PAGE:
pubmed > ABL1 > tyrosine kinase inhibitor

Asciminib and ponatinib exert synergistic anti-neoplastic effects on CML cells expressing
Ponatinib is a tyrosine kinase inhibitor (TKI) directed against BCR-ABL1 which is successfully used in patients with
Publication Date: 2021-10-19
Journal: American journal of cancer research

Sequential Development of JAK2V617F Mutation and BCR-ABL1 Fusion in Individual Patients With Myeloproliferative Neoplasms: A Linear Clonal Evolution or Parallel Clonal Competition?
Concomitant BCR-ABL1 and JAK2V617F in myeloproliferative neoplasms (MPNs) is rare, and its pathogenesis and clinical significance are unclear. To investigate the clonal relationship between the 2 genomic alterations, as well as the clinicopathologic impact. Retrospective analysis of MPNs with sequential development of BCR-ABL1 and JAK2V617F. Of 6 cases, 5 had JAK2V617F-positive MPN diagnosed before acquiring BCR-ABL1 years later, and 1 had BCR-ABL1+ chronic myeloid leukemia before JAK2V617F-positive myelofibrosis completely replaced the BCR-ABL1+ clone 1 year after tyrosine kinase inhibitor therapy. Among the former group, treatment for the initial MPN involved hydroxyurea, ruxolitinib, and/or supportive care, and the latency to the development of JAK2V617F ranged from 4 to 13 years (median of 9 years). Four cases showed retention of JAK2V617F, whereas BCR-ABL1 emerged as the major clone, including 2 that exhibited parallel increases in JAK2V617F and BCR-ABL1 burdens, with both genomic markers exceeding 50%. Three patients received stem cell transplants and demonstrated sustained engraftment, with the genomic markers below detectable levels. Most MPNs with concomitant JAK2V617F and BCR-ABL1 are actually composite MPNs with a "second hit" residing on a different clone. Rare cases demonstrate a subclone harboring a "double-hit" in a background of a JAK2V617F-positive stem line clone. The probability of a "double-hit" with a BCR-ABL1+ stem line clone is probably reduced by effective tyrosine kinase inhibitor treatment. The treatment often involves combined kinase inhibitors and/or hydroxyurea, but the outcome is unpredictable; hematopoietic stem cell transplantation may be the ultimate therapeutic option for this complicated disease.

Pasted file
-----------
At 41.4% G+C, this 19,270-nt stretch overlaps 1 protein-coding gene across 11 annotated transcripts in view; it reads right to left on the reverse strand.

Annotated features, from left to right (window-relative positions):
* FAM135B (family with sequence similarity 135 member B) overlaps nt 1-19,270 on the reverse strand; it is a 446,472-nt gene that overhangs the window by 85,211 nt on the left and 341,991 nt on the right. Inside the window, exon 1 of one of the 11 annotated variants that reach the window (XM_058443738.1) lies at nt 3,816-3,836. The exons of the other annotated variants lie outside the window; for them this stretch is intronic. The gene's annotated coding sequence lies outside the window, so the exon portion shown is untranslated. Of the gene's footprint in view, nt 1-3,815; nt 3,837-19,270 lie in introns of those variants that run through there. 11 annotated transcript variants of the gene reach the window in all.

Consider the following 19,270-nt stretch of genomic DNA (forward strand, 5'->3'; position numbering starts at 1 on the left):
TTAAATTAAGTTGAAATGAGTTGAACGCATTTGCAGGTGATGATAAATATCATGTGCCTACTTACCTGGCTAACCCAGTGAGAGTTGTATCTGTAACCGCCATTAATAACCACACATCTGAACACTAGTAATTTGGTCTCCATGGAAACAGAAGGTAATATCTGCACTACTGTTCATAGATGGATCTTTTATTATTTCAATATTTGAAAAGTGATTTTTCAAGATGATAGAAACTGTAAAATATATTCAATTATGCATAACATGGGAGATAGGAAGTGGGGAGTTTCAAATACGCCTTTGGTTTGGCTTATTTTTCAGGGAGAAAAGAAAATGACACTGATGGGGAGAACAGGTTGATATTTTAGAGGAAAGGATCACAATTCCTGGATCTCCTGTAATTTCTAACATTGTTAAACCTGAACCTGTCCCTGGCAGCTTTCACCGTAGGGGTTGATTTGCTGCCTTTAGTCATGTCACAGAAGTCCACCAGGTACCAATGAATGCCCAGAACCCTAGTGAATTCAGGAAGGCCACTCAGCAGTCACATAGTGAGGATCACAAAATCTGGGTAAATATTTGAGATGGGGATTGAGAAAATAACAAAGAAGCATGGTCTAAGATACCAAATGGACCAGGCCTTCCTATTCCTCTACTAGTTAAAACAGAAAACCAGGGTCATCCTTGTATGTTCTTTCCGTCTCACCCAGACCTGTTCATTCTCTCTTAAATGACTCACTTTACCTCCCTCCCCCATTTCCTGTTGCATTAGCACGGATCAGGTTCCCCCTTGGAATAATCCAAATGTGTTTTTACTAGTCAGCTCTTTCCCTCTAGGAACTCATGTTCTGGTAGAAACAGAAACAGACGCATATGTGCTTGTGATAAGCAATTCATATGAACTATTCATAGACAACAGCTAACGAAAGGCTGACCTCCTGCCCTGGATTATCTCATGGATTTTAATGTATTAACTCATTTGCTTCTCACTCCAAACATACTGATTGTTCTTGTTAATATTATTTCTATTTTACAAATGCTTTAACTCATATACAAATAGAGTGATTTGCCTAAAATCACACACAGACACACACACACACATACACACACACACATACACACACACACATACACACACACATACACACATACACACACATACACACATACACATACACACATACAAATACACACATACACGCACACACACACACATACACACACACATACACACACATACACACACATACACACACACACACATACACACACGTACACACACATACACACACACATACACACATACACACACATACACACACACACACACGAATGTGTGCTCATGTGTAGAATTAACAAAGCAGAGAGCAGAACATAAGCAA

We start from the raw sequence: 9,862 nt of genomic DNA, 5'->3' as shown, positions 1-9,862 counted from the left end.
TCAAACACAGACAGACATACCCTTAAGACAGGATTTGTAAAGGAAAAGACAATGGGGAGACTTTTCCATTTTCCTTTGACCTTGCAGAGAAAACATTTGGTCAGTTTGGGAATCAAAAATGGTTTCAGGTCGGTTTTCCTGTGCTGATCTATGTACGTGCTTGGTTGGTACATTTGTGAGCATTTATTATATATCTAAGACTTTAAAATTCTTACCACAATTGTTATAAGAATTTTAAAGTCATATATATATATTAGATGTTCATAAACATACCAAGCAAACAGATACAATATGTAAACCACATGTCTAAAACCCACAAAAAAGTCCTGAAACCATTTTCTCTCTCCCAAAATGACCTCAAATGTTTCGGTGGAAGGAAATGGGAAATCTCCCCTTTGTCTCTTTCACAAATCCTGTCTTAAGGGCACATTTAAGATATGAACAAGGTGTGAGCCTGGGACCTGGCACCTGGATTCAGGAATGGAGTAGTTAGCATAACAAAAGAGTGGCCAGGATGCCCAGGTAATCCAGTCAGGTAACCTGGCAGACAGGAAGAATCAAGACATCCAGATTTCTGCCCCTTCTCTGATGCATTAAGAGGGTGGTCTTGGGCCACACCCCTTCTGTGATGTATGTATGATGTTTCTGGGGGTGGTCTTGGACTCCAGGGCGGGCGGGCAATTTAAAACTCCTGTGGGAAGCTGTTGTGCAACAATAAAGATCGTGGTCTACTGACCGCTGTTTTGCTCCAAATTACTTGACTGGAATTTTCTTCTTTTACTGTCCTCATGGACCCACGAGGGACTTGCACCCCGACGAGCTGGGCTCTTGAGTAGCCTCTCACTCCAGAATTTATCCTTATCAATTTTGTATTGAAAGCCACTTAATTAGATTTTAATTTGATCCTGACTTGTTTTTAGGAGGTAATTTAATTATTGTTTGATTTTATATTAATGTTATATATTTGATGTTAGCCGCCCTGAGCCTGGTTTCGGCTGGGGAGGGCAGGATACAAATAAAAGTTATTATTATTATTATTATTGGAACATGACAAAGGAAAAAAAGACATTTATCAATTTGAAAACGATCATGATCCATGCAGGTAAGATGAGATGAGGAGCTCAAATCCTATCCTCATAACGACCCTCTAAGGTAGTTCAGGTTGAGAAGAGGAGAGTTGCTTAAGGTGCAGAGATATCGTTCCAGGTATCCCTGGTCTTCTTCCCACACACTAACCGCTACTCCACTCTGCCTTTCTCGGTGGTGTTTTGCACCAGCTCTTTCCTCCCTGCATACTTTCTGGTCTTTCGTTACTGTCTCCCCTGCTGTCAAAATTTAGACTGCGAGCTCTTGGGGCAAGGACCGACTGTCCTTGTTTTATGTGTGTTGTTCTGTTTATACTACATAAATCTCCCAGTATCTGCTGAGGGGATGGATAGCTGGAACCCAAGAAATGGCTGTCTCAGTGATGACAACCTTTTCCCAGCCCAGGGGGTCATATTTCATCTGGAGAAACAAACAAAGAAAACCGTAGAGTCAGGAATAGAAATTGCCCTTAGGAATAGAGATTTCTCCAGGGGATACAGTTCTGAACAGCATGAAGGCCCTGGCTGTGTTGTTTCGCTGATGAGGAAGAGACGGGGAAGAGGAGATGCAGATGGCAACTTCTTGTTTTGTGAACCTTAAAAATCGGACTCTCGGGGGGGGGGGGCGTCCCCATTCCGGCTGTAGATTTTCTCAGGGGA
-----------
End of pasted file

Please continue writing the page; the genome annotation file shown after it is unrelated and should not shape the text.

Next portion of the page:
Publication Date: 2021-09-11
Journal: Archives of pathology & laboratory medicine

BCR-ABL1 transcript doubling time as a predictor for treatment-free remission failure after imatinib discontinuation in chronic myeloid leukaemia in chronic phase.